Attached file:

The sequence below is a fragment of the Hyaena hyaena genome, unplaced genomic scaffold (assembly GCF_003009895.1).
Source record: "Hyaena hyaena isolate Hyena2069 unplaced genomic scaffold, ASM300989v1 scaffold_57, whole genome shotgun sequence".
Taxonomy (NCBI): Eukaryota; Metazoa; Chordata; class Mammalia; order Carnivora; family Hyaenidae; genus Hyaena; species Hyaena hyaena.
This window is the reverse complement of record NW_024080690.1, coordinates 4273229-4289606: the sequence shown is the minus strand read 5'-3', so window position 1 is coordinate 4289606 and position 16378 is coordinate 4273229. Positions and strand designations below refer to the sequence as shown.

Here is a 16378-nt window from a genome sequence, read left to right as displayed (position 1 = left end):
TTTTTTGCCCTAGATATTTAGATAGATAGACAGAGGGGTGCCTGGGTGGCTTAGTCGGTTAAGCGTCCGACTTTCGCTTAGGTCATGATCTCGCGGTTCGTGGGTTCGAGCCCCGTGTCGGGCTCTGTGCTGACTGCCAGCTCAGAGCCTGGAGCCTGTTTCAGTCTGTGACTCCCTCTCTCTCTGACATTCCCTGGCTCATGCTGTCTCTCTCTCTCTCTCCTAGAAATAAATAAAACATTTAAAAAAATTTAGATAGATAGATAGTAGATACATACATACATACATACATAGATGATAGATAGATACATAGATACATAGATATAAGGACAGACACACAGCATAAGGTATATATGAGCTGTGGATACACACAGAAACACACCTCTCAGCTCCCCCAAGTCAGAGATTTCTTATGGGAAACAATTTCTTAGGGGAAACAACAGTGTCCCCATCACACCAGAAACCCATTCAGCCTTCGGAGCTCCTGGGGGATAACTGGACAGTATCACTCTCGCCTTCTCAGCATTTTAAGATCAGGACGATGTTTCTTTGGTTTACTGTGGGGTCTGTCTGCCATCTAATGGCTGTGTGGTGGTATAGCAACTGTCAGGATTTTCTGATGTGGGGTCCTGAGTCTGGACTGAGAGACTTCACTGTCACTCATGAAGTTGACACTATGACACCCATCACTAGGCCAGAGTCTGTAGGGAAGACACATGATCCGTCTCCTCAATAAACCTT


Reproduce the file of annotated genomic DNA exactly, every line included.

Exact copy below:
The sequence below is a fragment of the Hyaena hyaena genome, unplaced genomic scaffold (assembly GCF_003009895.1).
Source record: "Hyaena hyaena isolate Hyena2069 unplaced genomic scaffold, ASM300989v1 scaffold_57, whole genome shotgun sequence".
Taxonomy (NCBI): Eukaryota; Metazoa; Chordata; class Mammalia; order Carnivora; family Hyaenidae; genus Hyaena; species Hyaena hyaena.
This window is the reverse complement of record NW_024080690.1, coordinates 4273229-4289606: the sequence shown is the minus strand read 5'-3', so window position 1 is coordinate 4289606 and position 16378 is coordinate 4273229. Positions and strand designations below refer to the sequence as shown.

Here is a 16378-nt window from a genome sequence, read left to right as displayed (position 1 = left end):
TTTTTTGCCCTAGATATTTAGATAGATAGACAGAGGGGTGCCTGGGTGGCTTAGTCGGTTAAGCGTCCGACTTTCGCTTAGGTCATGATCTCGCGGTTCGTGGGTTCGAGCCCCGTGTCGGGCTCTGTGCTGACTGCCAGCTCAGAGCCTGGAGCCTGTTTCAGTCTGTGACTCCCTCTCTCTCTGACATTCCCTGGCTCATGCTGTCTCTCTCTCTCTCTCCTAGAAATAAATAAAACATTTAAAAAAATTTAGATAGATAGATAGTAGATACATACATACATACATACATAGATGATAGATAGATACATAGATACATAGATATAAGGACAGACACACAGCATAAGGTATATATGAGCTGTGGATACACACAGAAACACACCTCTCAGCTCCCCCAAGTCAGAGATTTCTTATGGGAAACAATTTCTTAGGGGAAACAACAGTGTCCCCATCACACCAGAAACCCATTCAGCCTTCGGAGCTCCTGGGGGATAACTGGACAGTATCACTCTCGCCTTCTCAGCATTTTAAGATCAGGACGATGTTTCTTTGGTTTACTGTGGGGTCTGTCTGCCATCTAATGGCTGTGTGGTGGTATAGCAACTGTCAGGATTTTCTGATGTGGGGTCCTGAGTCTGGACTGAGAGACTTCACTGTCACTCATGAAGTTGACACTATGACACCCATCACTAGGCCAGAGTCTGTAGGGAAGACACATGATCCGTCTCCTCAATAAACCTT